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Old 09-09-2012, 12:28 AM   #1
MyBikeWorks
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Finally rode a 29er

Well it had to happen

This past week I was in Melbourne, Australia as part of the Specialized Bicycle Components University Core class which I was asked to do as part of my new position with Just Ride bicycle store.

3 days of product info and incredible info at that.

Each day the study was interspersed with a bicycle ride, Tuesday was a long road ride on a Roubaix with Ultegra UI2 electronic gearing, very nice and I was considering another road bike until we turned into a gawd awful headwind for the trip back you just don’t get the big head winds riding off road.

Wednesday was a day of learning the workings of the FSR suspension system and Specialized 29er geometry etc. I really sink my teeth into mtb stuff and having ridden/raced hardtails since 1990, I was keen to try an Epic 29er dually. Not only did I try an Epic 29er dually, but an S-Works version no less

They sure were spot on in the course when they mentioned how Specialized have a lower bottom bracket height and shorter chain stays on all their 29er’s which really feels incredible when riding. What I felt was a very similar position as previous bikes I had ridden. The handling didn’t take me long to get used too at all.

Now considering that this bike was new to me in EVERY way, as in it was a dual suspension, 29er, fitted with tyres I have never ridden, and the brakes were opposite to how I run them (I run R/H rear brake) this thing was a rocket ship Oh, we were riding trails I have never seen too.

Within a very short period of time I had gone from being quite tentative and unsure as to the handling to flying along with a huge grin factor going on I did lower the tyre pressures shortly in to the ride which made the tyres stick more when cornering, other than that I must say that Specialized 29er Epic was super impressive.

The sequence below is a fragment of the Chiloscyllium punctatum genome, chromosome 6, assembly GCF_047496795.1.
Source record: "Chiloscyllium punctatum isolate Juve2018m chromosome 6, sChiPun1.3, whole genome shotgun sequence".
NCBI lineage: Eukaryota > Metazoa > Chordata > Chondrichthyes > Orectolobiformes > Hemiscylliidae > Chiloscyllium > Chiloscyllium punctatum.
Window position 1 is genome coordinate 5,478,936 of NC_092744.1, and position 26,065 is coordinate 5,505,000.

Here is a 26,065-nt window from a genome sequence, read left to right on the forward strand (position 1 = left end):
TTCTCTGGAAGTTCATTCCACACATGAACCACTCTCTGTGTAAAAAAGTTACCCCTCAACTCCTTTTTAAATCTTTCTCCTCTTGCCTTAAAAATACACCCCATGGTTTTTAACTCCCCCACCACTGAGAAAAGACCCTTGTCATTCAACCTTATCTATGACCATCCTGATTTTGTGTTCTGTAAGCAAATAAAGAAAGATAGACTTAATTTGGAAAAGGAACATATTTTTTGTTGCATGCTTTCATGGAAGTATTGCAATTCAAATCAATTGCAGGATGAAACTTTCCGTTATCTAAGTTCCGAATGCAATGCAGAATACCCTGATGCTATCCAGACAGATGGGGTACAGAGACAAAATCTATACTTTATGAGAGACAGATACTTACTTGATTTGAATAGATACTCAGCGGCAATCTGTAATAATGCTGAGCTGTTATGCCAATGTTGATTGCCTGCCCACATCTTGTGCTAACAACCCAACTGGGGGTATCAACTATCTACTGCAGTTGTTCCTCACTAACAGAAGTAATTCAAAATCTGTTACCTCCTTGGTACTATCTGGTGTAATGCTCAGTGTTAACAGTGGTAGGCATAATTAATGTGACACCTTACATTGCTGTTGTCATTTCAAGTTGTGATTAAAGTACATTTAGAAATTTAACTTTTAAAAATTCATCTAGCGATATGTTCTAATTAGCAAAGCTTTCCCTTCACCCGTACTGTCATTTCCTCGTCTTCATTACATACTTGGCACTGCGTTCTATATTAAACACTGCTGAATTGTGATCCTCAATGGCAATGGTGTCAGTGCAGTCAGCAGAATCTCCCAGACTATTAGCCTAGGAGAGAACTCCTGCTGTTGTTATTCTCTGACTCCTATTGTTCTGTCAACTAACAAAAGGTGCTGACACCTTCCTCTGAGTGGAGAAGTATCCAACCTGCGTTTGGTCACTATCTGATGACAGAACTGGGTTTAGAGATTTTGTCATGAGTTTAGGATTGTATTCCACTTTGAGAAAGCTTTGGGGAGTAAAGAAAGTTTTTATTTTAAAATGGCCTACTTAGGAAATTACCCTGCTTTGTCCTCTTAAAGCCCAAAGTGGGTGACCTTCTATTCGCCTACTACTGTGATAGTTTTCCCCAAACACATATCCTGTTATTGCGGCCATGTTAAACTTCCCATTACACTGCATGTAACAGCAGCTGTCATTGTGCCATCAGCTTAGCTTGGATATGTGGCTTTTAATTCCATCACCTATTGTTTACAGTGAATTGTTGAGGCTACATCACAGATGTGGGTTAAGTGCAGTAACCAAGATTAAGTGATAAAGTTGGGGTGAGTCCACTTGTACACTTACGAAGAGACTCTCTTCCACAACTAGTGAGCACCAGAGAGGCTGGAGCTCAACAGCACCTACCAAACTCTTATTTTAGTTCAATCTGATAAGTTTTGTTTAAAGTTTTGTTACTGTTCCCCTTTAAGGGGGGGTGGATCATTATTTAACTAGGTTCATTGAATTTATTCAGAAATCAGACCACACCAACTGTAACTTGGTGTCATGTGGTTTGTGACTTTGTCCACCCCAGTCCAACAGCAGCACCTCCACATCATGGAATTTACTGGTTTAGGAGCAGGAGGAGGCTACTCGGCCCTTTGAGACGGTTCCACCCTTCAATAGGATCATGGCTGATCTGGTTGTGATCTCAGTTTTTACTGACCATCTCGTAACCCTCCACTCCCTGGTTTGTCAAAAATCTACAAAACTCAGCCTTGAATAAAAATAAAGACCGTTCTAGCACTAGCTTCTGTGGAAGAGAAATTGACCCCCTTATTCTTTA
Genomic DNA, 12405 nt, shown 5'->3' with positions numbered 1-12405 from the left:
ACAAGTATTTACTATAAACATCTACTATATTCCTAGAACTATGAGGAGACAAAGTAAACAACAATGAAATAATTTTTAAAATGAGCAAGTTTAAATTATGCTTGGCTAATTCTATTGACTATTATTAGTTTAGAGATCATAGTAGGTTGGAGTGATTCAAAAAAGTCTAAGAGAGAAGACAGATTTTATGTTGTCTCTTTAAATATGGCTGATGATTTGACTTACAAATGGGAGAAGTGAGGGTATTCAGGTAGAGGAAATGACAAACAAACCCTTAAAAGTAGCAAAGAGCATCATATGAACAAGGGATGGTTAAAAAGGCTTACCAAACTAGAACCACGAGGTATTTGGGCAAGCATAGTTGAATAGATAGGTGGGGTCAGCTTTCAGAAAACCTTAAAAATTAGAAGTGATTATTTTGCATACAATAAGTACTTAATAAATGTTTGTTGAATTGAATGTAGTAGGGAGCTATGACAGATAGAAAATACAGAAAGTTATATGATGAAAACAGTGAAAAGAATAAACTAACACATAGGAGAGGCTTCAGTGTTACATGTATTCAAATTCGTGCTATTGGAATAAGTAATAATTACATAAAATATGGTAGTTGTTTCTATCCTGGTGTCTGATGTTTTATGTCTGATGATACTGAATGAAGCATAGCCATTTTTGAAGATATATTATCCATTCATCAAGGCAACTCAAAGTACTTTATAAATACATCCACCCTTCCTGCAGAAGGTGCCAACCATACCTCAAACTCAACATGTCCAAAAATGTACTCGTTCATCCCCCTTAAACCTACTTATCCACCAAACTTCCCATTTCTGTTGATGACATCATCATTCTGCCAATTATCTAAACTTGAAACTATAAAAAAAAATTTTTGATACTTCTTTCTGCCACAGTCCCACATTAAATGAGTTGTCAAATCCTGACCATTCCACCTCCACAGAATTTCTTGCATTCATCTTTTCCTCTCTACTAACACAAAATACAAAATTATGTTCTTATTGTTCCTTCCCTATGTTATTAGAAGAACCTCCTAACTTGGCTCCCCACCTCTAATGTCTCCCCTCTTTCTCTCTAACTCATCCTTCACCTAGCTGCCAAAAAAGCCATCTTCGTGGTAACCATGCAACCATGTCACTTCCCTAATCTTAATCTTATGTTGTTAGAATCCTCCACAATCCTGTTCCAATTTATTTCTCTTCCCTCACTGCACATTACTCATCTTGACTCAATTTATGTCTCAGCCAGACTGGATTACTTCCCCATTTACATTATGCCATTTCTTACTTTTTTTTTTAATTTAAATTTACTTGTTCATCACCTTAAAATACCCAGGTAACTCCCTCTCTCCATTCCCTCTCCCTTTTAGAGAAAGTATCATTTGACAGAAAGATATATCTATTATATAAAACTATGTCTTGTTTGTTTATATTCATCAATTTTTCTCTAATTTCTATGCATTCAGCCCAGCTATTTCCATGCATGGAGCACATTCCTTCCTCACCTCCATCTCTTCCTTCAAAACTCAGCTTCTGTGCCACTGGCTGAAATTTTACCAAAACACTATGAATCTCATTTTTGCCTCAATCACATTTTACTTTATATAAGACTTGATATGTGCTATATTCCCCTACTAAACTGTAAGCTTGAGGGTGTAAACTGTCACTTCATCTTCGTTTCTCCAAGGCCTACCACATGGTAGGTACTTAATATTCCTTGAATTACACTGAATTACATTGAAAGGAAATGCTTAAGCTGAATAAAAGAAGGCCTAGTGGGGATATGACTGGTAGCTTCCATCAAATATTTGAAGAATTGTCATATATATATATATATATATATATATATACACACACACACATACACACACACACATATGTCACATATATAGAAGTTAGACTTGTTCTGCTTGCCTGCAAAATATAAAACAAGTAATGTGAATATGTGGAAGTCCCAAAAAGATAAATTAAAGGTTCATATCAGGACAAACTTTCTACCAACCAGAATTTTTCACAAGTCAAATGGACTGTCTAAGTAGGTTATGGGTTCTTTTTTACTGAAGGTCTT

Now I just have to figure out if I want a racer style Epic or something more forgiving like the Carbon Camber or maybe the Carbon Stumpjumper



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Old 09-09-2012, 12:49 AM   #2
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Sounds like you had a great time!

29er's all the way for me! I will say you have more expensive tastes that I do, though...4K? Too much for me, but it's nice to dream...which is probably about as close as I'll ever get to owning one of those


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Old 09-09-2012, 03:00 AM   #3
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Crazy Aussies. I must have caught myself 100 times at the shop I worked at, when I was wheeling a bike out of storage by the back wheel, and tapped the lever to stop the front one from spinning. How do you ride a motorcycle?

Anyway, I was certain that 29ers would just be a fad, even though one of my favorite racers for team Specialized, Rebecca Rusch, probably earned most of her recent wins on one. Then I got one, and was instantly converted.

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Old 09-09-2012, 04:43 PM   #4
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In the race I participated in yesterday I was definitely the odd man out on my FS 26". There was actually 2 races, a 100 mile race that was for the National Ultra Endurance Series. Of the 100 or so riders they were all on 29ers and most FS. Their course was 2 laps of the 50 miles. About 10 of the guys actually lapped me. The 50 mile race had 250 riders and I only saw maybe 10-12 26" bikes. Like Hack I thought it would be a fad, but now I think not. I debated the whole race whether I'd have been better off on my 29 hard tail and honestly don't know. About half the race was better suited for the 26" and half for the 29" IMHO.

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Old 09-09-2012, 05:27 PM   #5
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For racing, there is no doubt that the 29er owns. When I lived in SoCal, my favorite rides included some very technical sections that would be more difficult with a 29er. But they made up a small part of the overall ride. I'm really looking forward to a single speed 29er next.